While grief is a universal experience, the mourning process varies from family to family and from culture to culture. What I am referring to as the mourning process are the rituals that most of us grow up with about how to behave and how to speak when confronted with a loss.

In essence, mourning rituals can be referred to as habits or paradigms. These habits or rituals are usually not questioned. They fall into the same category as holiday rituals or work rituals, etc.

While there is a certain level of comfort in doing what has always been done, there can also be discomfort or confusion if the ritual really does not resonate with those immersed in the actual grieving process.

In other words, doing and saying what has been the family or cultural standard in the past may really not feel authentic and real for those who are spiraling through their grief process.

One very common belief surrounding grief and loss for many people is that..."it takes time to heal grief."

Think back, if you have recently experienced a loss. You have probably heard this or said this to someone else who is grieving.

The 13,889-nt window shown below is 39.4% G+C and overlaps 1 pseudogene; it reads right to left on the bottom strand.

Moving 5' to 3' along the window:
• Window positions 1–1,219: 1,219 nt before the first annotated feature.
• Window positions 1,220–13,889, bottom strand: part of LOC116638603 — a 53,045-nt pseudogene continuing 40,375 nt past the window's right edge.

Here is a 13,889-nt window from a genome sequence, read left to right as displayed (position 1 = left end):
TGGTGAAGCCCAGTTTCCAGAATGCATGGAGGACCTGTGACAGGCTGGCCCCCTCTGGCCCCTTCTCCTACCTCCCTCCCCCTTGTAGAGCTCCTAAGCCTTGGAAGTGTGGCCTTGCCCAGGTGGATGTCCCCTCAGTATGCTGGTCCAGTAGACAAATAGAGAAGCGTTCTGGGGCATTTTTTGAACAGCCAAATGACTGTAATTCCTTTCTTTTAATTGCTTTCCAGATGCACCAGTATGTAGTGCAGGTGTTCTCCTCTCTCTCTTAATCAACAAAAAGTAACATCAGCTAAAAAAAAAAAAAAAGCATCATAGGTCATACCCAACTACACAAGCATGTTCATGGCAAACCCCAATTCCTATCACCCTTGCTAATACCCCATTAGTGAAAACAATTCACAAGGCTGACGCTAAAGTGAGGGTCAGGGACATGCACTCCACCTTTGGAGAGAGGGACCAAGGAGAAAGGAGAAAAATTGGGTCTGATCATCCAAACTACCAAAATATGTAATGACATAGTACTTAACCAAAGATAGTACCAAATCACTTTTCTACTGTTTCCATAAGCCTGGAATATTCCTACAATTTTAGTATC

Now, really allow yourself to feel your feelings abut healing grief just taking time. Does this feel true? Does this make sense? Do you wonder how long is enough time to heal grief?

Do you know people who are still grieving after 10 or even 20 years? Do you also know people who seem to have moved beyond their grief in a very short period of time?

How can someone really be moving on in their life in just a few months? If it takes time, how can this be? And what about those who grieve 10 or even 20 years? Is that the "normal" time frame? And then, what about the very real fact that many experience of being able to instantly return to the moment their loved one passed as if it just happened. Does that mean they are still grieving?

My conclusion is that grief is not at all about time. Healing grief has nothing to do with time. Healing grief is a process, a very individual and personal process. But this grief healing process needs to be nurtured and allowed to emerge without the shroud of the mourning cloak of the "shoulds" of the past.

Awareness is the first step in the grief healing process. The paradigms and habits begin to break down when viewed through the eyes of honest questioning.

Authentic grief healing is possible when allowed to unfold naturally within the crucible of awareness and acceptance.

Author's Bio: 

Sandy Clendene provides tools for authentic and effective grief healing in her recently published Move Beyond Grief Journal. www.movebeyondgriefjournal.com